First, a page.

GALLERY: A look back in time when schools opened in the Redlands

STEPS IN HISTORY: The Cleveland High School team at the state athletics championships in 1966.
STEPS IN HISTORY: The Cleveland High School team at the state athletics championships in 1966.

SCHOOLS will go back in a few days and another learning year will start.

But what were school days in the Redlands like back in the 1900s?

The Redland Museum has a library of historic photos which tell a colourful story of school life in the area.

Cleveland State School was originally built on North Street between the Grand View Hotel and St Paul's Anglican Church. It opened its doors in April 1868, with a secondary department added in 1956.

In 1915, it moved to its present site in Queen Street and has been an integral part of the local community ever since. Cleveland State School was selected as an Independent Public School in 2016.

Free education was introduced in Queensland in 1870 and primary education for children aged from 6 to 12 was to be compulsory.

Before the Birkdale State School was established in 1916, local children walked or caught the train or rail motor to the Wellington Point school.

In 1883, five acres was set aside for a proposed school at Birkdale, however the school did not open until November 1916, with a total of 28 students.

Classes were held in a marquee that had been loaned from the YMCA until the money was raised to build a proper building, which was finished in September 1917.

The hardworking folk also liked to relax and socialise, with the school becoming the centre of social activities as it was the only place suitable until the Birkdale School of Arts hall was built in the early 1920s.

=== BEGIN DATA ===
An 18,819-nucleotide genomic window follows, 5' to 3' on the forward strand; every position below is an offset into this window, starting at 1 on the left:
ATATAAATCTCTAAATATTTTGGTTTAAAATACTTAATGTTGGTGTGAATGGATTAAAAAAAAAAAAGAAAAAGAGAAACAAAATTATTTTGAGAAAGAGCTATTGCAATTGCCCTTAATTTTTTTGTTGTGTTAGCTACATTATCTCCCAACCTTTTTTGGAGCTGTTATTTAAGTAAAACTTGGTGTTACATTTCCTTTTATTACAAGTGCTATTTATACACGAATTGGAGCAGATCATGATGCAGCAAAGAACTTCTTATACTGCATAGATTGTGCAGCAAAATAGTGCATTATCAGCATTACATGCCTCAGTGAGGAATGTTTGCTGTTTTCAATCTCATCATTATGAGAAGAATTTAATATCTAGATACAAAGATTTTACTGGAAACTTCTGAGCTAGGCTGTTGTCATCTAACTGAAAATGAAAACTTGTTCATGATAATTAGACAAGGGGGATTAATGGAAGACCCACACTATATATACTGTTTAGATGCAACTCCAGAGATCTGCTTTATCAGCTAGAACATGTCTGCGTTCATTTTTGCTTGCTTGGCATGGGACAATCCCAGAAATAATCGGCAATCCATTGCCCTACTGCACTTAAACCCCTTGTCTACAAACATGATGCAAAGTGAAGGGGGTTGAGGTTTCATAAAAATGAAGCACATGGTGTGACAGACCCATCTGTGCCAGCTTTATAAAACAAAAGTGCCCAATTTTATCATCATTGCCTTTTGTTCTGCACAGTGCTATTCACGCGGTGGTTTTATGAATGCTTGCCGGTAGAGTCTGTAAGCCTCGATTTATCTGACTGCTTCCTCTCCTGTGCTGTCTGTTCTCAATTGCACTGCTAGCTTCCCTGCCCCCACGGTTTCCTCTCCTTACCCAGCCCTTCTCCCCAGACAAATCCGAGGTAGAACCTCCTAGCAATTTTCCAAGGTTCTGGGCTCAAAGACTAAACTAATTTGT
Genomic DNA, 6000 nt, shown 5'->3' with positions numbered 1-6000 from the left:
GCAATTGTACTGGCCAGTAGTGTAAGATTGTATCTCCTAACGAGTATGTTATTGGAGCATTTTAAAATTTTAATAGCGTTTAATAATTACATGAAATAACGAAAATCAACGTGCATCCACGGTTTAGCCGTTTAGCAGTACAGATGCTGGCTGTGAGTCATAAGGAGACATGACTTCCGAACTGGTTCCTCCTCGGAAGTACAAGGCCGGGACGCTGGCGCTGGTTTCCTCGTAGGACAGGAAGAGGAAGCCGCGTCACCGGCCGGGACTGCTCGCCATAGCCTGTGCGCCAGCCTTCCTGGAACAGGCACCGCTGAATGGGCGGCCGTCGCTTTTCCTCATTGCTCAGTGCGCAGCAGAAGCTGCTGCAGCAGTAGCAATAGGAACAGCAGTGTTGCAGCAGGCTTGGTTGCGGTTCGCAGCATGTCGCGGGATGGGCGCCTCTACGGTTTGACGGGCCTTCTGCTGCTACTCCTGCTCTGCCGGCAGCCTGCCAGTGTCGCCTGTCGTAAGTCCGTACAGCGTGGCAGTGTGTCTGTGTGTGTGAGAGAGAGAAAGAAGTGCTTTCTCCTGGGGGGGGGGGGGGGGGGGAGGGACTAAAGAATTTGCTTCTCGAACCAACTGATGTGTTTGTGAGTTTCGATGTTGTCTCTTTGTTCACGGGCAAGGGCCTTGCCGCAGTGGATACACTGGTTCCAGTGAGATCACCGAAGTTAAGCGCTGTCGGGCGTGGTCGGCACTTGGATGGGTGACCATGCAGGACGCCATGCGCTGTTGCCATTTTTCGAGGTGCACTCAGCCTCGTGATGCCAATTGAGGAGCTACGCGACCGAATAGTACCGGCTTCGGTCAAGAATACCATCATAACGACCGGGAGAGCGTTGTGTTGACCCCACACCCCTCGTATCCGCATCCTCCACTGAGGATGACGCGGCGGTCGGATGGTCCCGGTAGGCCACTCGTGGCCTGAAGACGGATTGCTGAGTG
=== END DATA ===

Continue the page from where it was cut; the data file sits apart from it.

Owner of Ormiston House Captain Louis Hope organised a collection when the education board gave him the go-ahead to build a school in Ormiston.

Former Premier of Queensland William Thorne donated four acres of land and work started on the school. Built from timbers sawn on the site, the school opened in April 1872 with 30 pupils.

Ormiston's Nick Poluyanovsky, 104, attended the school in the 1920s and looked back fondly on his time there.

"The school was one room and a porch, and one teacher," he said.

The second school house was built in 1935 to replace the original building. This second building was still a small part of the school office facility in 1997 when the school was 125 years old.

According to the Queensland government archives, Capalaba State School opened in July 1874 with 22 pupils and one teacher. The school grew rapidly and in 1884 there was an average attendance of 43.

During this time, Capalaba supported a flourishing timber industry which later declined, resulting in families leaving the district. This led to the school's closure in 1922.

Local support forced the reopening of the school in 1923. Thirty-six years later the school moved to Mount Cotton Road, and continued to grow reaching 338 students in 1970.

Capalaba State High School, situated on 13.6 hectares of adjoining land in School Road, opened its doors to 189 Year 8 students in 1978.

The primary and high schools merged to become Capalaba State College in 2005.

  • Information and photos provided by Redland Museum photo library.

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